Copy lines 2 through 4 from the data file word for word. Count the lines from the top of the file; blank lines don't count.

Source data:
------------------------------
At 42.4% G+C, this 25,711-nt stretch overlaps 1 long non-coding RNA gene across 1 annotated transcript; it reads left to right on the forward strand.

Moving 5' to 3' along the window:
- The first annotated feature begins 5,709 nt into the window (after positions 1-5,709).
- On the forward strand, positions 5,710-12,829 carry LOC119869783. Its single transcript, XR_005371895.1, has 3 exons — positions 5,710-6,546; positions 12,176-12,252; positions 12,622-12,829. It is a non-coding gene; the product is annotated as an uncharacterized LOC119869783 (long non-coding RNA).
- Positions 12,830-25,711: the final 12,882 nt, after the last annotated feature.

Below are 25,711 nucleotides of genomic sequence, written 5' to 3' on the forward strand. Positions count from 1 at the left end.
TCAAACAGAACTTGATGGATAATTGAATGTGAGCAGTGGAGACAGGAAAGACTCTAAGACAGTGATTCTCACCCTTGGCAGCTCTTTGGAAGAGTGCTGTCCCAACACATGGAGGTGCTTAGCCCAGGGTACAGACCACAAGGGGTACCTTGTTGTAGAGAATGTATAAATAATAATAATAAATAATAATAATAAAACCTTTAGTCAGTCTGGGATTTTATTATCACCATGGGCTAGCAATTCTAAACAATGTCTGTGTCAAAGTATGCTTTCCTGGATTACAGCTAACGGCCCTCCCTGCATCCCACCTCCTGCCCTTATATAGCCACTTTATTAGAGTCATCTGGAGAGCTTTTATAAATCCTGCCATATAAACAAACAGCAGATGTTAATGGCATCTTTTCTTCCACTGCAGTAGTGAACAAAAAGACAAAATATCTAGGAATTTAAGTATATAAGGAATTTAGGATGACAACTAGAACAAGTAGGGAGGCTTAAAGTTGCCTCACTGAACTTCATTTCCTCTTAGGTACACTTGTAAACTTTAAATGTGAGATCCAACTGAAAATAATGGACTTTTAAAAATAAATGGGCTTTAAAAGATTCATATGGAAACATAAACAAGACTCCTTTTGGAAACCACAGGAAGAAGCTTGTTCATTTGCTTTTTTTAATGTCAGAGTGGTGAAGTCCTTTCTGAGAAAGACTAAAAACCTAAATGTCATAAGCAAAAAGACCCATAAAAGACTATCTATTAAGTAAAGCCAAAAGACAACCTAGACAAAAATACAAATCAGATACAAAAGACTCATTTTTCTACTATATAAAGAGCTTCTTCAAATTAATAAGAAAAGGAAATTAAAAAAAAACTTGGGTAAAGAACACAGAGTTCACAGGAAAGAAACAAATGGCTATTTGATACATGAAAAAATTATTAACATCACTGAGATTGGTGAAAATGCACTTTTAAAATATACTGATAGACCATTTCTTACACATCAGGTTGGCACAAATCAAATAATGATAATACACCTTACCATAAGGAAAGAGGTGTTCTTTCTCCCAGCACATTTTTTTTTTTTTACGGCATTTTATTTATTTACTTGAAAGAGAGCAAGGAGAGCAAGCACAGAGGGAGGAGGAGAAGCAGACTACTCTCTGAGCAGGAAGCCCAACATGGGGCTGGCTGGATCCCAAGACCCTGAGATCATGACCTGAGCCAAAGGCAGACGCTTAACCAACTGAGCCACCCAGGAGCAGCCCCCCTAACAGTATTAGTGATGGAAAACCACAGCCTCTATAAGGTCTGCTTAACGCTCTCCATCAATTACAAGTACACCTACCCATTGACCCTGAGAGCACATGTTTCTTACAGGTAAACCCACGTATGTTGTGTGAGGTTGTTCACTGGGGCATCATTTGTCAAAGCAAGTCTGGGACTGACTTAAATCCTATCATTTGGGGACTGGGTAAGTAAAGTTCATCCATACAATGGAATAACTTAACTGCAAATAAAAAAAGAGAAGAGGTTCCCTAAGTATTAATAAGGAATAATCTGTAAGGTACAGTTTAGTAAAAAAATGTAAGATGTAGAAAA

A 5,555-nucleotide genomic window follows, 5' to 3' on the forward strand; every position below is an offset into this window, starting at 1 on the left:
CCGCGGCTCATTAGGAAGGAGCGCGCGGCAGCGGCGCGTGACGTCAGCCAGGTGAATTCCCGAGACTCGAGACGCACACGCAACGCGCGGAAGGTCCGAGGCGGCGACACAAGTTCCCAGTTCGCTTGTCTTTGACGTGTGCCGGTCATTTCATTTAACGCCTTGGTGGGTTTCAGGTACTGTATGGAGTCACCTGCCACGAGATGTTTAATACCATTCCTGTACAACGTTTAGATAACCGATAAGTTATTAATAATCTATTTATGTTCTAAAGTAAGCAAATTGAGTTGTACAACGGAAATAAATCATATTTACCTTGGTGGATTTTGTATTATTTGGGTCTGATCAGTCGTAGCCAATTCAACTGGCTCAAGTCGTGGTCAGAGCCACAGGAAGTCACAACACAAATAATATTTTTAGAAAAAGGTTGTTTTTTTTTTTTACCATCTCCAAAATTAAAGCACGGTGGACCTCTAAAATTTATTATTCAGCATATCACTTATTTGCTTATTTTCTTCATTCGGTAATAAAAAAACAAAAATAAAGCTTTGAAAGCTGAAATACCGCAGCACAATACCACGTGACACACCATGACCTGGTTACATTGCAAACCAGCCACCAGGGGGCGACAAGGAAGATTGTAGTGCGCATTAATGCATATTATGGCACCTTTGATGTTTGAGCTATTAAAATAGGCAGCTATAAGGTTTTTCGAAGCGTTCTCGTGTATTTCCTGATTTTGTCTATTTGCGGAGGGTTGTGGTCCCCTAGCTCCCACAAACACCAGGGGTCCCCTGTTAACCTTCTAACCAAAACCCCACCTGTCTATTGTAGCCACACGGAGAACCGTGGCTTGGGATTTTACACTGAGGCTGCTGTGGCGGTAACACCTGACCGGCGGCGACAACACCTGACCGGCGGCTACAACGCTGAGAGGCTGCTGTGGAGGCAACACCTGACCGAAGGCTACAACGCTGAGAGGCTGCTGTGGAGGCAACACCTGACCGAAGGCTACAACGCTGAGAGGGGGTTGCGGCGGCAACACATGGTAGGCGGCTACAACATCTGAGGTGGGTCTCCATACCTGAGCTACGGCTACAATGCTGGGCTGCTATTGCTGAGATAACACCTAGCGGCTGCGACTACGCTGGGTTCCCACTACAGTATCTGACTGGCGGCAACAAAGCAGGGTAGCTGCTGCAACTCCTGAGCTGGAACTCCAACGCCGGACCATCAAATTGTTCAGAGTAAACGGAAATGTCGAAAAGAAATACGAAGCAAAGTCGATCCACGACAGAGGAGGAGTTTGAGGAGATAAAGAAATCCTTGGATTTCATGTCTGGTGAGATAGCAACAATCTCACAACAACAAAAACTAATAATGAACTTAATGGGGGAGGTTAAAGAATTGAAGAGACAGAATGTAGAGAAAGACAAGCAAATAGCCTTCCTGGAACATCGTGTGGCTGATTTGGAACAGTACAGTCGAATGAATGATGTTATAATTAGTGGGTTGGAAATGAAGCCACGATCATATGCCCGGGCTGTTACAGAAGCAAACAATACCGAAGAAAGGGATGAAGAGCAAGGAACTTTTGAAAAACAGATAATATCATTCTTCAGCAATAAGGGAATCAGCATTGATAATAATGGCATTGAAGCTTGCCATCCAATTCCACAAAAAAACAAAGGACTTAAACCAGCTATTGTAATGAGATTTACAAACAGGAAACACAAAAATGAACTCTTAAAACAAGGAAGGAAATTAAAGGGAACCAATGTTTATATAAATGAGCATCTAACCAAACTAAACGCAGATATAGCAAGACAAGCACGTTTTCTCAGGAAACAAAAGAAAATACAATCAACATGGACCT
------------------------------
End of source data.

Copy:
Moving 5' to 3' along the window:
- The first annotated feature begins 5,709 nt into the window (after positions 1-5,709).
- On the forward strand, positions 5,710-12,829 carry LOC119869783. Its single transcript, XR_005371895.1, has 3 exons — positions 5,710-6,546; positions 12,176-12,252; positions 12,622-12,829. It is a non-coding gene; the product is annotated as an uncharacterized LOC119869783 (long non-coding RNA).